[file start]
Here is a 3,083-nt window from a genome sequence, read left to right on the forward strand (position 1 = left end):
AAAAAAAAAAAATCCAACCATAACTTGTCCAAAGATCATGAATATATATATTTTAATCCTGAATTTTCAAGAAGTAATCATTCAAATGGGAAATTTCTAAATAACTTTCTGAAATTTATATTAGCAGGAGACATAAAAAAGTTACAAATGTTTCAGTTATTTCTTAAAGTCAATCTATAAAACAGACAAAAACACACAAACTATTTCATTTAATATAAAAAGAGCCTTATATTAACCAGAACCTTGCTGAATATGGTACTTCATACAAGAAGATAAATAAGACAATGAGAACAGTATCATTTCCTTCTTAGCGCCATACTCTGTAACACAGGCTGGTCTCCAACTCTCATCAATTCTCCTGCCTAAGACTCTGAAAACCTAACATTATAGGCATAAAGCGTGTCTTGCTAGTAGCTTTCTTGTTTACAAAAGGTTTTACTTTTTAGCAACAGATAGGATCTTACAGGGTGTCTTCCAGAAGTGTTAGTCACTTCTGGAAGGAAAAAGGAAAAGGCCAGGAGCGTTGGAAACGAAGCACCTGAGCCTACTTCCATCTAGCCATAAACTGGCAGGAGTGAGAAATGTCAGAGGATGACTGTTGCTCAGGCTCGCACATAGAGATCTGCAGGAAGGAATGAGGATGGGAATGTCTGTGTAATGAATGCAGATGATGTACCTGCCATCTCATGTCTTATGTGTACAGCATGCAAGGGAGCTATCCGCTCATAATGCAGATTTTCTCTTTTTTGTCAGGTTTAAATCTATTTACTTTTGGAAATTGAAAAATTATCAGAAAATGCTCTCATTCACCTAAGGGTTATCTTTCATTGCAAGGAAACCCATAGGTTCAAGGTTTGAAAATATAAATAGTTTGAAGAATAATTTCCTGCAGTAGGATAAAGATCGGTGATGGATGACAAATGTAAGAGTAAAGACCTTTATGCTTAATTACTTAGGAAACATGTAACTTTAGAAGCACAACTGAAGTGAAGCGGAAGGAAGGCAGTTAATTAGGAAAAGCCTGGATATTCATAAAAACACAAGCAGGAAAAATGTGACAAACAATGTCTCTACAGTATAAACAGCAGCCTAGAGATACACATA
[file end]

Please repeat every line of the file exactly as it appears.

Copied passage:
Here is a 3,083-nt window from a genome sequence, read left to right on the forward strand (position 1 = left end):
AAAAAAAAAAAATCCAACCATAACTTGTCCAAAGATCATGAATATATATATTTTAATCCTGAATTTTCAAGAAGTAATCATTCAAATGGGAAATTTCTAAATAACTTTCTGAAATTTATATTAGCAGGAGACATAAAAAAGTTACAAATGTTTCAGTTATTTCTTAAAGTCAATCTATAAAACAGACAAAAACACACAAACTATTTCATTTAATATAAAAAGAGCCTTATATTAACCAGAACCTTGCTGAATATGGTACTTCATACAAGAAGATAAATAAGACAATGAGAACAGTATCATTTCCTTCTTAGCGCCATACTCTGTAACACAGGCTGGTCTCCAACTCTCATCAATTCTCCTGCCTAAGACTCTGAAAACCTAACATTATAGGCATAAAGCGTGTCTTGCTAGTAGCTTTCTTGTTTACAAAAGGTTTTACTTTTTAGCAACAGATAGGATCTTACAGGGTGTCTTCCAGAAGTGTTAGTCACTTCTGGAAGGAAAAAGGAAAAGGCCAGGAGCGTTGGAAACGAAGCACCTGAGCCTACTTCCATCTAGCCATAAACTGGCAGGAGTGAGAAATGTCAGAGGATGACTGTTGCTCAGGCTCGCACATAGAGATCTGCAGGAAGGAATGAGGATGGGAATGTCTGTGTAATGAATGCAGATGATGTACCTGCCATCTCATGTCTTATGTGTACAGCATGCAAGGGAGCTATCCGCTCATAATGCAGATTTTCTCTTTTTTGTCAGGTTTAAATCTATTTACTTTTGGAAATTGAAAAATTATCAGAAAATGCTCTCATTCACCTAAGGGTTATCTTTCATTGCAAGGAAACCCATAGGTTCAAGGTTTGAAAATATAAATAGTTTGAAGAATAATTTCCTGCAGTAGGATAAAGATCGGTGATGGATGACAAATGTAAGAGTAAAGACCTTTATGCTTAATTACTTAGGAAACATGTAACTTTAGAAGCACAACTGAAGTGAAGCGGAAGGAAGGCAGTTAATTAGGAAAAGCCTGGATATTCATAAAAACACAAGCAGGAAAAATGTGACAAACAATGTCTCTACAGTATAAACAGCAGCCTAGAGATACACATA